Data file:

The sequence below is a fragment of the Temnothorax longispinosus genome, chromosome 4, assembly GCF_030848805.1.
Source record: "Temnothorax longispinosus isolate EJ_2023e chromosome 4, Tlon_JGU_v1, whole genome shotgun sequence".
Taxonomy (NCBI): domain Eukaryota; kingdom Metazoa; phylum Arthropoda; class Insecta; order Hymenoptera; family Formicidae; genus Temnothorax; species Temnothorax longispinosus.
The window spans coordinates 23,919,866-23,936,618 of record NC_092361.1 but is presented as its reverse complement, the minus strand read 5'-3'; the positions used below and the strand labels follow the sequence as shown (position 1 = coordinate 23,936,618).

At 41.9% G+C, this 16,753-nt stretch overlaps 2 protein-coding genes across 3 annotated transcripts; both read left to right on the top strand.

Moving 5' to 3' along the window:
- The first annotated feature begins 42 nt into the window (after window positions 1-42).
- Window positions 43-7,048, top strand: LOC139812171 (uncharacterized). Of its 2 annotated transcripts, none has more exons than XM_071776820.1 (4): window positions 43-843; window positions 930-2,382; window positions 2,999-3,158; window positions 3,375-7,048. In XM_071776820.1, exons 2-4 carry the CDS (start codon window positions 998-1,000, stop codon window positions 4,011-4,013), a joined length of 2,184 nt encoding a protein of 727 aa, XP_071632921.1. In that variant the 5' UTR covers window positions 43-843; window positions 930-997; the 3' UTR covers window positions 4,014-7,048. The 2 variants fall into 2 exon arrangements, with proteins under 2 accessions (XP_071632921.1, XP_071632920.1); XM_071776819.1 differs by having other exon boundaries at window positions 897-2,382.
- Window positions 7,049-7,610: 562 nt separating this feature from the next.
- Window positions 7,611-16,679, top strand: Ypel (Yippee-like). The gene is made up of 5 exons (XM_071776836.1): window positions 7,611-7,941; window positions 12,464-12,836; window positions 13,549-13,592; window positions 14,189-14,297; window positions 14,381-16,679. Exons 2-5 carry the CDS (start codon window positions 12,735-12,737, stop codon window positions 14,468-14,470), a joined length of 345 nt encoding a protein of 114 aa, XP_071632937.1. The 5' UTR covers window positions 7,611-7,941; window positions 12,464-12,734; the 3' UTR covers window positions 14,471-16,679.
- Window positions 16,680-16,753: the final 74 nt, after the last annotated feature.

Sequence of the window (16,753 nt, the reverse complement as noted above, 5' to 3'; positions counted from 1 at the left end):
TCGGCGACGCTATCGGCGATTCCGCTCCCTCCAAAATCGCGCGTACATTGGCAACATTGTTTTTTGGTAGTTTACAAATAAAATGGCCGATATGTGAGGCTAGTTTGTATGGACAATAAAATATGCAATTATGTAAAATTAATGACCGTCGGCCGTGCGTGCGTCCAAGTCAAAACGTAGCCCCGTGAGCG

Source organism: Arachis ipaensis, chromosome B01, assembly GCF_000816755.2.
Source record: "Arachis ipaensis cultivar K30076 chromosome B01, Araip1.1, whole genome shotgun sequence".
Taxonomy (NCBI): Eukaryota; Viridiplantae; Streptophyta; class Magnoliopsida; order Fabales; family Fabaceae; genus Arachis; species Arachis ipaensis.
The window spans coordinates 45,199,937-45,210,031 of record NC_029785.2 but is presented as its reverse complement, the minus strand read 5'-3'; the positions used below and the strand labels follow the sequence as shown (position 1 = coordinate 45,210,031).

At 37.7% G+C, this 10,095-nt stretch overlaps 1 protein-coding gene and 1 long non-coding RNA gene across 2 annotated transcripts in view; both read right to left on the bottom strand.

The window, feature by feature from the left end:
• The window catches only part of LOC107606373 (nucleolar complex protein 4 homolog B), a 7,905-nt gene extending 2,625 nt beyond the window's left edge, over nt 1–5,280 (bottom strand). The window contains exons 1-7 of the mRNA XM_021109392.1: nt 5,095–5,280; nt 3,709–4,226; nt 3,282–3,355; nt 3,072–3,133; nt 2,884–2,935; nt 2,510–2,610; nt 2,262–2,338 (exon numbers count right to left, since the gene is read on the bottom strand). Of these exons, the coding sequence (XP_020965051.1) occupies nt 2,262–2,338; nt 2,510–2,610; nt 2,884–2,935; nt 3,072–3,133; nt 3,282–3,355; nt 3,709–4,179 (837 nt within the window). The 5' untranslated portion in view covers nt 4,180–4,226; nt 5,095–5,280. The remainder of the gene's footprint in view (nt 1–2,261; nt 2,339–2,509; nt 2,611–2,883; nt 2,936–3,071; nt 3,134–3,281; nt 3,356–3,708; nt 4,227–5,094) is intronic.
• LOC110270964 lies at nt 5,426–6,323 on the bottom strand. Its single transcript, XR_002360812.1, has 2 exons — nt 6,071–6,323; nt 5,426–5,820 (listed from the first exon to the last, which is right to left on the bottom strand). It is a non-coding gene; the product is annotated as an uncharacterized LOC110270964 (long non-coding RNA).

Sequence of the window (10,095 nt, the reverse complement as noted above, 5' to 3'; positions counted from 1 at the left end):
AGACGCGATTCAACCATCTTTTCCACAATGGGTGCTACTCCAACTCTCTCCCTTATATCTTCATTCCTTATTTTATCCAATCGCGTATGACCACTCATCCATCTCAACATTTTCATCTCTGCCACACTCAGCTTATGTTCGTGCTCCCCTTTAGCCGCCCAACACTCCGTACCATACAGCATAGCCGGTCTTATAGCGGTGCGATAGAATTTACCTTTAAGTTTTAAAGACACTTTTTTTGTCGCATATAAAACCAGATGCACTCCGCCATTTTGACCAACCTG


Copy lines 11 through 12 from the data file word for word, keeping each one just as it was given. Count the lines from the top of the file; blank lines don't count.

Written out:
- Window positions 16,680-16,753: the final 74 nt, after the last annotated feature.

Sequence of the window (16,753 nt, the reverse complement as noted above, 5' to 3'; positions counted from 1 at the left end):